A 55 week summer holiday is non material and imaginary.

I'm sure you can think of plenty more examples.

Edited by studiot
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I meant to ask if you were just asking questions.

Yeah

I don't understand this. Who hasn't answered what?

Anyone.

I answered this in post#25 with two examples. You cannot seriously expect me to list a measurement method for every possible non material noun?

But then we can't prove anything immaterial exists.

Whether there are any observers for any phenomena does not alter their reality.

Exactly, so if there's no one around to invent the word "math," and there's no symbols and equations floating around through space, yet reality still exists, so math is separate from reality.

Nouns can be material or non material.

Nouns are an arbitrary label, they have no physical relevance.

The opposite of real is imaginary.

Any word you use was imagined.

A 25 foot spider is material and imaginary.

No it's not materiel because you just imagined it, and you already said what you imagine is the opposite of real.

I'm sure you can think of plenty more examples.

Imagining something doesn't magically make it exist.

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Really Sam, I'm disappointed.

I thought your counterarguments would be better than this.

SamBridge

An unanswered question is a logical argument?

StudioT

I don't understand this. Who hasn't answered what?

SamBridge

Anyone.

Discussion like this is just an insulting waste of time.

SamBridge

No it's not materiel because you just imagined it, and you already said what you imagine is the opposite of real.

I didn't say anything of the sort.

Of course it is easy to change what someone said to attempt to falsify their assertion.

SamBridge

Any word you use was imagined.

Nouns are an arbitrary label, they have no physical relevance.

If you wish to dispense with English, the official language of this forum, there is nothing more we can discuss.

Nouns are, of course, a very precisely defined part of English.

Since post#5, I have been offering the suggestion that misunderstanding and/or miscommunication has arisen because some folks mistakenly identify the meaning of the English word 'real' with the requirement that only concrete noun represent reality.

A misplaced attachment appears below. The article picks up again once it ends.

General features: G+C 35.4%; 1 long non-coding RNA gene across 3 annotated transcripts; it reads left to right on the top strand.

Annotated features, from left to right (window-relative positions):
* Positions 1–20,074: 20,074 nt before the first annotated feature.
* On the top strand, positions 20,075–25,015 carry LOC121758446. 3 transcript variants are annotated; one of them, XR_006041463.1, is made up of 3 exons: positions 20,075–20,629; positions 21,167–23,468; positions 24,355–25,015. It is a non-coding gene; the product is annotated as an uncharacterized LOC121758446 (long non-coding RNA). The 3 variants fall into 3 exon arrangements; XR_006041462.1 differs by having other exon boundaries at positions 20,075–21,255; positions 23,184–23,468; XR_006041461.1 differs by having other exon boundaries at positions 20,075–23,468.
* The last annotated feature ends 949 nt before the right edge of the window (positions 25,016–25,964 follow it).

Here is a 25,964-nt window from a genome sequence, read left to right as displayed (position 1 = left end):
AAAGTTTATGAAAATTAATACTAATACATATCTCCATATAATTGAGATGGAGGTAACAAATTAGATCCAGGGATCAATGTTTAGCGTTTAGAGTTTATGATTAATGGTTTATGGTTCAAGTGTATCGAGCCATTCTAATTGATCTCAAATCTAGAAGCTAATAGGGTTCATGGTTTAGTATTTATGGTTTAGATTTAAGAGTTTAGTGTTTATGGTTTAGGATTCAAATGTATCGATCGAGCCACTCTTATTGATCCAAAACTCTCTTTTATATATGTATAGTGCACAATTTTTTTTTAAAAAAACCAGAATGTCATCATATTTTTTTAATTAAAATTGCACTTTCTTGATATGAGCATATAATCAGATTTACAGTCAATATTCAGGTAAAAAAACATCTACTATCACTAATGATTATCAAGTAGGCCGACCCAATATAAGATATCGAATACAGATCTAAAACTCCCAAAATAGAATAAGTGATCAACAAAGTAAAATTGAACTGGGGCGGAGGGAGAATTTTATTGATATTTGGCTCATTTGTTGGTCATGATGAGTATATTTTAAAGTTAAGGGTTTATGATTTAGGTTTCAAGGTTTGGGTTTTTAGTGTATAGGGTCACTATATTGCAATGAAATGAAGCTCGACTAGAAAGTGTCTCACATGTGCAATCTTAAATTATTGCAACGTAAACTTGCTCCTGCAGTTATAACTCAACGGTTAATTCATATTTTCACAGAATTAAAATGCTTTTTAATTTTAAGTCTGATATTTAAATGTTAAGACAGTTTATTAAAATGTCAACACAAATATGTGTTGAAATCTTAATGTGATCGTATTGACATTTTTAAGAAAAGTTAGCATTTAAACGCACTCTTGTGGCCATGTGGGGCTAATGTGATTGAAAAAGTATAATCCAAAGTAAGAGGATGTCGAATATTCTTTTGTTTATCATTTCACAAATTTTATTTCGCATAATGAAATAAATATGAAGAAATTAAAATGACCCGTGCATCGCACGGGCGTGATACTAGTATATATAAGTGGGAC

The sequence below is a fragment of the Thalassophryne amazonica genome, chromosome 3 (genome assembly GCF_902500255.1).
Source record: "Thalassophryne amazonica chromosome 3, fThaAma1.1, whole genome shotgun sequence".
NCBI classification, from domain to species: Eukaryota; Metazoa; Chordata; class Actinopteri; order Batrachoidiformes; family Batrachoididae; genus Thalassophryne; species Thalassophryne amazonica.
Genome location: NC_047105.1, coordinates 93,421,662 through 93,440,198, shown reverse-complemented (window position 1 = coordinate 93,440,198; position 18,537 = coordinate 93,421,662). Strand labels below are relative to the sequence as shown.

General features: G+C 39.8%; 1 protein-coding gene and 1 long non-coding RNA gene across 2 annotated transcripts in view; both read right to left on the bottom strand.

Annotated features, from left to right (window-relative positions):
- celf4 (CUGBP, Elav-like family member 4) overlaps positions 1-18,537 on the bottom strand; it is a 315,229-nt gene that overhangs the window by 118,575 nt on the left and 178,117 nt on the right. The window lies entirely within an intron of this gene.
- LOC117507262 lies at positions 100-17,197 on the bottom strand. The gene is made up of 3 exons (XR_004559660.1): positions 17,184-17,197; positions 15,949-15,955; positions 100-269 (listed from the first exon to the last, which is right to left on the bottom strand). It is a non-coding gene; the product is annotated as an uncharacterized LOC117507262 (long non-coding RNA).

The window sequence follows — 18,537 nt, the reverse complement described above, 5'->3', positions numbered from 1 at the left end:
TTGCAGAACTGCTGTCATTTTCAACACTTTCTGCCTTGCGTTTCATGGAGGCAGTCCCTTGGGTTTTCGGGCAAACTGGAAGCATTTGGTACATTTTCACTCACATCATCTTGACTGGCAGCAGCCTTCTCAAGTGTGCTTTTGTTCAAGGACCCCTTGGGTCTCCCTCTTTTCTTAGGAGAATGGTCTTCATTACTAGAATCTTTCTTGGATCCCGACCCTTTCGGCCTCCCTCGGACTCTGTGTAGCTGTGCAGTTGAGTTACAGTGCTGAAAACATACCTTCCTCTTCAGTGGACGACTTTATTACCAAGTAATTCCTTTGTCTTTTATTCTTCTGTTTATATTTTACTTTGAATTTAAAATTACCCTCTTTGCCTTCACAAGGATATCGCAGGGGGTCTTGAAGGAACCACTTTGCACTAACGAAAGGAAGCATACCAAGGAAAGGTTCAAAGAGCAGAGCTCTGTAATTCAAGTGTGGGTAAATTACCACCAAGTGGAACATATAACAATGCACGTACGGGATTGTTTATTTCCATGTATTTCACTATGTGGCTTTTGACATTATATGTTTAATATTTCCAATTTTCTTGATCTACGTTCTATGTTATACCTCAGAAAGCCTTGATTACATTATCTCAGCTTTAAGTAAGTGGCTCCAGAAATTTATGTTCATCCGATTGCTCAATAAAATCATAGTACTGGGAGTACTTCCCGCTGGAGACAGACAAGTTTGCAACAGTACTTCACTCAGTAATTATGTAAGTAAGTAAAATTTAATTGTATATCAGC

This is of course not true but since you eschew English itself how can we discuss whether anything is 'real' or not?

Edited by studiot
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But, how do you measure something that's "immaterial"? And since can't measure it, then how do you know it exists?

That's a circular argument. You can't show that something can't be measured by claiming it can't be measured.

Physical and immaterial are antonyms, something cannot be physically immaterial just as a red object can't be blue and going left isn't the same as going right. The fact that you can say something is immaterial proves there is a difference between something physical and something that is immaterial.

Sorry, what? Red? Blue? Left, right? These are abstractions. According to your previous question, they don't actually exist. We cannot speak of them, since they are immaterial.

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is anything really "real" in this universe, if everything is information ? If everything is information, reality is a description of what we presume is real. Not that it has no "realness", as the information is supported by logic, which is the true determinant of the % of realness of this universe. Although shades of illogic get expressed also in the "real world" as quantum effects...all from the IBH...

Edited by hoola
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Really Sam, I'm disappointed.

I am too, I thought you knew better than to say an imaginary thing is real.

Discussion like this is just an insulting waste of time.